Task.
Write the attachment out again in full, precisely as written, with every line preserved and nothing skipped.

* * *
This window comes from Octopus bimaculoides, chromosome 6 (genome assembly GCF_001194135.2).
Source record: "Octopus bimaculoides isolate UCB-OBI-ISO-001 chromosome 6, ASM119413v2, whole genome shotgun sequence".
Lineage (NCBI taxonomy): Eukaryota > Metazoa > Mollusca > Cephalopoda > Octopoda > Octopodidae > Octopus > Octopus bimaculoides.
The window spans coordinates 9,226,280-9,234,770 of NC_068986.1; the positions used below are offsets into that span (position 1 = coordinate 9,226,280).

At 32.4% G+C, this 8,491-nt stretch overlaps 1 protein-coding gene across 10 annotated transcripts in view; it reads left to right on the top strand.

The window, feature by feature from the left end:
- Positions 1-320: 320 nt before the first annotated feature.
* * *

This window comes from Octopus bimaculoides, chromosome 6 (genome assembly GCF_001194135.2).
Source record: "Octopus bimaculoides isolate UCB-OBI-ISO-001 chromosome 6, ASM119413v2, whole genome shotgun sequence".
Lineage (NCBI taxonomy): Eukaryota > Metazoa > Mollusca > Cephalopoda > Octopoda > Octopodidae > Octopus > Octopus bimaculoides.
The window spans coordinates 9,226,280-9,234,770 of NC_068986.1; the positions used below are offsets into that span (position 1 = coordinate 9,226,280).

At 32.4% G+C, this 8,491-nt stretch overlaps 1 protein-coding gene across 10 annotated transcripts in view; it reads left to right on the top strand.

The window, feature by feature from the left end:
- Positions 1-320: 320 nt before the first annotated feature.